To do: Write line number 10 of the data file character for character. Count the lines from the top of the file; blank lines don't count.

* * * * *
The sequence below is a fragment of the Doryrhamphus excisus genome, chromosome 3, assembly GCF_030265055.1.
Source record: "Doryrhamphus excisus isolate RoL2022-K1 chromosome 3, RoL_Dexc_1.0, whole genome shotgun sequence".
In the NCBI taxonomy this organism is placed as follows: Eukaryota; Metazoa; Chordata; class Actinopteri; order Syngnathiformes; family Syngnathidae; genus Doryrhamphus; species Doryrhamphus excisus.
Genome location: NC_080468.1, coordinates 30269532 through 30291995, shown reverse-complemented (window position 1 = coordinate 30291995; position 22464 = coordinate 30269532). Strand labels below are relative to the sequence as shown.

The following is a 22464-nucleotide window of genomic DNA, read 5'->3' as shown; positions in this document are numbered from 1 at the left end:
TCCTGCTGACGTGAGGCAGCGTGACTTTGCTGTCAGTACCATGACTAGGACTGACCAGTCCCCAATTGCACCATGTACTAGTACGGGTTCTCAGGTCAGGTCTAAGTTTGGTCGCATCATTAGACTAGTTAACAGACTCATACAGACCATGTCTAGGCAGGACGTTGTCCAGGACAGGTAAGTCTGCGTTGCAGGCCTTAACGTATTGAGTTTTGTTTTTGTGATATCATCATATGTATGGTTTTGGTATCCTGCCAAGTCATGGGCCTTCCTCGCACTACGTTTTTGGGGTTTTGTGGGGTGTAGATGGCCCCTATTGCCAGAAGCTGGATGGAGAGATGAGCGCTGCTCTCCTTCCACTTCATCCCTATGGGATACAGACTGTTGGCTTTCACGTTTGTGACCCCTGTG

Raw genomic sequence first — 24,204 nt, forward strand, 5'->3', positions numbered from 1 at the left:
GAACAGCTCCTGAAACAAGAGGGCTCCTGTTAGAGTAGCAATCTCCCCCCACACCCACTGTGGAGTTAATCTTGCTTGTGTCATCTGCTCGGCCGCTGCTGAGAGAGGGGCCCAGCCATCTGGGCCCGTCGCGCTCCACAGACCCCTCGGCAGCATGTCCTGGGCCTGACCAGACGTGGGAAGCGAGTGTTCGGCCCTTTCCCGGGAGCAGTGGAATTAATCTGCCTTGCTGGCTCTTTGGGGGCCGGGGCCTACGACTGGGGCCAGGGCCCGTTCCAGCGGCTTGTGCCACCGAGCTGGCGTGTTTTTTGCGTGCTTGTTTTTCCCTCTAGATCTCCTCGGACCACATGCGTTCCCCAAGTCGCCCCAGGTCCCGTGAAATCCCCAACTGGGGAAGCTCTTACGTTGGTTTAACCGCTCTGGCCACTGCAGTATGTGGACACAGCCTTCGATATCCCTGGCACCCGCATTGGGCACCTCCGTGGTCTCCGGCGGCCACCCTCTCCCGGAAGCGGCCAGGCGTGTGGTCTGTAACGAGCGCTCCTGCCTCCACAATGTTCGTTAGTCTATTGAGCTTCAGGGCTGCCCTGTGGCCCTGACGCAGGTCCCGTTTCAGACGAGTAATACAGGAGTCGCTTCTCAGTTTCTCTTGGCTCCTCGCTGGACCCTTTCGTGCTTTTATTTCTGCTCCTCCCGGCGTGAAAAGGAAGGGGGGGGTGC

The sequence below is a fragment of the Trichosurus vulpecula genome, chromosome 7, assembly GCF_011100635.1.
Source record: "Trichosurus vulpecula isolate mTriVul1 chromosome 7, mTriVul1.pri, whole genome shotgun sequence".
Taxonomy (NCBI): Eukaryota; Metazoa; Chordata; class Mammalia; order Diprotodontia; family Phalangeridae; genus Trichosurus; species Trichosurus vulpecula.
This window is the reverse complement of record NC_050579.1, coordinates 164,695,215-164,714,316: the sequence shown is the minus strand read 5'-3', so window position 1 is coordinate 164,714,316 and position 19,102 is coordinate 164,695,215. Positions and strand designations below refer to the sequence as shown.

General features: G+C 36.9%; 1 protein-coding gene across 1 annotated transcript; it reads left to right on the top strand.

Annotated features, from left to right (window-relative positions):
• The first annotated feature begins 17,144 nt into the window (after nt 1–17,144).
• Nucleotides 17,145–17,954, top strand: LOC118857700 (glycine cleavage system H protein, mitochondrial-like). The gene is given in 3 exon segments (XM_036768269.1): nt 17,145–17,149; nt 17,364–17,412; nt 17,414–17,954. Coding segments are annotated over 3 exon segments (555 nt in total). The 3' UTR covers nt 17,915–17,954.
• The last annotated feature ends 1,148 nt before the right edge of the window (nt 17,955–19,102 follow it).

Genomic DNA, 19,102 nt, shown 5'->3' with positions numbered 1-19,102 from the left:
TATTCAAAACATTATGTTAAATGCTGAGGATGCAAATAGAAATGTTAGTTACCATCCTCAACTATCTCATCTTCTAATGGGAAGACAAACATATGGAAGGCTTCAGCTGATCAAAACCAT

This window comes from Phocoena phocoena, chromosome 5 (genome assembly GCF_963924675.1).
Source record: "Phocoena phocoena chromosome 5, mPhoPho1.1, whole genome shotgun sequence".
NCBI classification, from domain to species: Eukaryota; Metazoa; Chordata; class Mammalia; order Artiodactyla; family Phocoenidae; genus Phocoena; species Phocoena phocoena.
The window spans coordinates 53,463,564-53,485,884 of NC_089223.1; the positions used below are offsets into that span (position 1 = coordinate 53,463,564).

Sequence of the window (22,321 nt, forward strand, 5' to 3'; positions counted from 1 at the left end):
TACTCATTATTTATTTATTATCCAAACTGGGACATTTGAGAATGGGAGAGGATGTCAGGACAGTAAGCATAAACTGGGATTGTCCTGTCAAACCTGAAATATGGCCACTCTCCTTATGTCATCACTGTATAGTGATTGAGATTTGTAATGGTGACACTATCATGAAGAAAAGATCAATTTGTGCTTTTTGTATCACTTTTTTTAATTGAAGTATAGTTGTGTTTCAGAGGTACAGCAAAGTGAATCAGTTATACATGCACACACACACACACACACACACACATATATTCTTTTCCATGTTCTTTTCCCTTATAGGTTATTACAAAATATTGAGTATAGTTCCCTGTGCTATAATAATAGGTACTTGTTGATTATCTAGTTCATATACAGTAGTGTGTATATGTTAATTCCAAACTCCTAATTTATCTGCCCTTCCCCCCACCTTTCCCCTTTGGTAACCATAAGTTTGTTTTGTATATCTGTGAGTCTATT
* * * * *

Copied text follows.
Source record: "Trichosurus vulpecula isolate mTriVul1 chromosome 7, mTriVul1.pri, whole genome shotgun sequence".